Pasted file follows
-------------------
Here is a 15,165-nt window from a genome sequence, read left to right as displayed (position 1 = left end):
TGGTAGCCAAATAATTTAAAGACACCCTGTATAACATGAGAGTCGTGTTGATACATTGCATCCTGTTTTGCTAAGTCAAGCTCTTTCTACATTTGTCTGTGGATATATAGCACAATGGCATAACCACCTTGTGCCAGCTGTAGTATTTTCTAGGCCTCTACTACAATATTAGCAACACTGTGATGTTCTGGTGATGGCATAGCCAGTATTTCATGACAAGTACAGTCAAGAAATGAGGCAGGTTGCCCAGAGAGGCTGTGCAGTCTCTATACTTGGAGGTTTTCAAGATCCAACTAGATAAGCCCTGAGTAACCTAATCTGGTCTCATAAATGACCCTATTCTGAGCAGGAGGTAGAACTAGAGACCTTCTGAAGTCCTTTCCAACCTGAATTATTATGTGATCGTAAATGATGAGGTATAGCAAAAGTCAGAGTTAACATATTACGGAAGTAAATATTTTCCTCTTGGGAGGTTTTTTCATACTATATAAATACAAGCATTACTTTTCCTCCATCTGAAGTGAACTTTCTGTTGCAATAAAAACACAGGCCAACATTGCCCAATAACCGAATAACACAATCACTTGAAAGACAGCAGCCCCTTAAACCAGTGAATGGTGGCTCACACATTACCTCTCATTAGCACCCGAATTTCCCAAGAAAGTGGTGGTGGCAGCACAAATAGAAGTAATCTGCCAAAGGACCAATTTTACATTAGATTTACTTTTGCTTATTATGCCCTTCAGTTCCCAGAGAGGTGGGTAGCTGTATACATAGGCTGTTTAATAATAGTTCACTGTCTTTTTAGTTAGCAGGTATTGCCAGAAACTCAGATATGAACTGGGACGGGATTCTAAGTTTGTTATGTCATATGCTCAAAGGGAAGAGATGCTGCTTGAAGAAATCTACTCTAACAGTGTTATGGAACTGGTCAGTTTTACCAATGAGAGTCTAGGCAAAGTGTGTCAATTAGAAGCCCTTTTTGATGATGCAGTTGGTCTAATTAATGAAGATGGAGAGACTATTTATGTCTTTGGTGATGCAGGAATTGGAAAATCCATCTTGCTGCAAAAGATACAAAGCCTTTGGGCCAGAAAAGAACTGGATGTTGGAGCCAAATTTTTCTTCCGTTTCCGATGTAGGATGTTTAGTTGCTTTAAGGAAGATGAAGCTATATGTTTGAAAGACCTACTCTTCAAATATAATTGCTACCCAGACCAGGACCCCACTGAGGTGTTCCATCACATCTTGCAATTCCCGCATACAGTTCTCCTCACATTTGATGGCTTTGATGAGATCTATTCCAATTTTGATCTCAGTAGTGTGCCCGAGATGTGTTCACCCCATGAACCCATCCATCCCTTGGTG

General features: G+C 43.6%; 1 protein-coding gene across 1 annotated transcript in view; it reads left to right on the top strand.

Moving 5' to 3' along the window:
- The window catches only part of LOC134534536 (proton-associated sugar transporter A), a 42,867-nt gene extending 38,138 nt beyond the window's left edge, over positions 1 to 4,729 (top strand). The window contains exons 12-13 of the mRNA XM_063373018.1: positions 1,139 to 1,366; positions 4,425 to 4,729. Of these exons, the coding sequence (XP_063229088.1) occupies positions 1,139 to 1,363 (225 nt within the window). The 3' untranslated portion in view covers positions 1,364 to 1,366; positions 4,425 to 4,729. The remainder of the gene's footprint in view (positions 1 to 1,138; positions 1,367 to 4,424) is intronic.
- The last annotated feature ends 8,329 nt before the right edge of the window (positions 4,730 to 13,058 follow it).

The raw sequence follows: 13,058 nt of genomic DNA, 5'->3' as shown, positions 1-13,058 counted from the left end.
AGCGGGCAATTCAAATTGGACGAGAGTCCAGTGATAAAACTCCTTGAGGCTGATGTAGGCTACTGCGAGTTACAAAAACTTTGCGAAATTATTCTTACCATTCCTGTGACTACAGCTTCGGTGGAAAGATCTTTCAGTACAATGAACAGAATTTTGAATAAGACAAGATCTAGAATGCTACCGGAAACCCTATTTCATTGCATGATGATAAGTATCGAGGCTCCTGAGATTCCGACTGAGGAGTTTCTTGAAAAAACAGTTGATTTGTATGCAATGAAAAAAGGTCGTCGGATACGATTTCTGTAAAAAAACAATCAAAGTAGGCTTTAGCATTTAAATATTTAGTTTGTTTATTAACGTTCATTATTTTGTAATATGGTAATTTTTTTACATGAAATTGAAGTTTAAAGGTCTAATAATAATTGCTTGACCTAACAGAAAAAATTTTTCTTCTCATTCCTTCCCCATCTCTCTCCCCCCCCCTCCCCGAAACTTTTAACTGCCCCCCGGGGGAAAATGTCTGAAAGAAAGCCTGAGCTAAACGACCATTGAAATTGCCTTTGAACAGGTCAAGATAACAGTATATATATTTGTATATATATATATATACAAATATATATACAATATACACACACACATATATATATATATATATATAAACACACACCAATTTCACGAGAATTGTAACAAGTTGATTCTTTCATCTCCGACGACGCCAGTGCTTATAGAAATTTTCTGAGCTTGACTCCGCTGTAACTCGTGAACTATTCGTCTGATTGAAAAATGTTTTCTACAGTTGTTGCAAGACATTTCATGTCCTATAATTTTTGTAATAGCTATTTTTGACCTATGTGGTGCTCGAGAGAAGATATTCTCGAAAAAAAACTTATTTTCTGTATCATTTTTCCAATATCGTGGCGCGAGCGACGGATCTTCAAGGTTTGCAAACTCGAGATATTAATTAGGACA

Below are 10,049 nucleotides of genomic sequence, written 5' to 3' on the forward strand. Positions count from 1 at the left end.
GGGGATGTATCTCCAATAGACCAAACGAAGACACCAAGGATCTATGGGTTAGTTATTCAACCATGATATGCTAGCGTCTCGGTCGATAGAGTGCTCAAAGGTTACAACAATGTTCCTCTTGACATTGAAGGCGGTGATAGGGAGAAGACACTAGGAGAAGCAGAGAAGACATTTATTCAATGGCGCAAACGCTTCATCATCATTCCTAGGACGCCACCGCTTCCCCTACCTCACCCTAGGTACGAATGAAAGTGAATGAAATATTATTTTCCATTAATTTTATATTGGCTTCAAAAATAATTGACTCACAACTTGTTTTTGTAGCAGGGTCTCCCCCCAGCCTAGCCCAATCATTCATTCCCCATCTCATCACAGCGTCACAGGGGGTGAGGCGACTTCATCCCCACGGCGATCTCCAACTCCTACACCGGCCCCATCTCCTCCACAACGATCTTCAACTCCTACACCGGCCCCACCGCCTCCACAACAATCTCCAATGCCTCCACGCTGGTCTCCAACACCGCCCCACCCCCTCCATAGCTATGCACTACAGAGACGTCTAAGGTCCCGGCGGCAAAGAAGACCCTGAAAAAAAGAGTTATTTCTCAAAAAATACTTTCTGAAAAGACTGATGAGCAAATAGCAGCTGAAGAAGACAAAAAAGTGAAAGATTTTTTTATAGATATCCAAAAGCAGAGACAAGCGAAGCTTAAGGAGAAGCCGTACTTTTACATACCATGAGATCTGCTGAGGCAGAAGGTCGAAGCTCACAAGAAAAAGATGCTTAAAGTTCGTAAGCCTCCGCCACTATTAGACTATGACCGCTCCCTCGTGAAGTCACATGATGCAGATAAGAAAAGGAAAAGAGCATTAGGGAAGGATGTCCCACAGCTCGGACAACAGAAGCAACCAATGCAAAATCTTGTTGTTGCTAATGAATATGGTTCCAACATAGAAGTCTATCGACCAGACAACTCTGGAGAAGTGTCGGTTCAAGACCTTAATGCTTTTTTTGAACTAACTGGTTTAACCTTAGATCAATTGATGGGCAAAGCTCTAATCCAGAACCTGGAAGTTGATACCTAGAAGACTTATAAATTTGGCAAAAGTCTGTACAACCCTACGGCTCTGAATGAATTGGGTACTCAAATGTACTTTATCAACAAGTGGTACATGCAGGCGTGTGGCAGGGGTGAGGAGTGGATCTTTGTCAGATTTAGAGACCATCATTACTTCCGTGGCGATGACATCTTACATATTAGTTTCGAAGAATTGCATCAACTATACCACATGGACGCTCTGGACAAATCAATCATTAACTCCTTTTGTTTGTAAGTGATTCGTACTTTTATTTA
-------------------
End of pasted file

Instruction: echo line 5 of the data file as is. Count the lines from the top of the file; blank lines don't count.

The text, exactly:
- The window catches only part of LOC134534536 (proton-associated sugar transporter A), a 42,867-nt gene extending 38,138 nt beyond the window's left edge, over positions 1 to 4,729 (top strand). The window contains exons 12-13 of the mRNA XM_063373018.1: positions 1,139 to 1,366; positions 4,425 to 4,729. Of these exons, the coding sequence (XP_063229088.1) occupies positions 1,139 to 1,363 (225 nt within the window). The 3' untranslated portion in view covers positions 1,364 to 1,366; positions 4,425 to 4,729. The remainder of the gene's footprint in view (positions 1 to 1,138; positions 1,367 to 4,424) is intronic.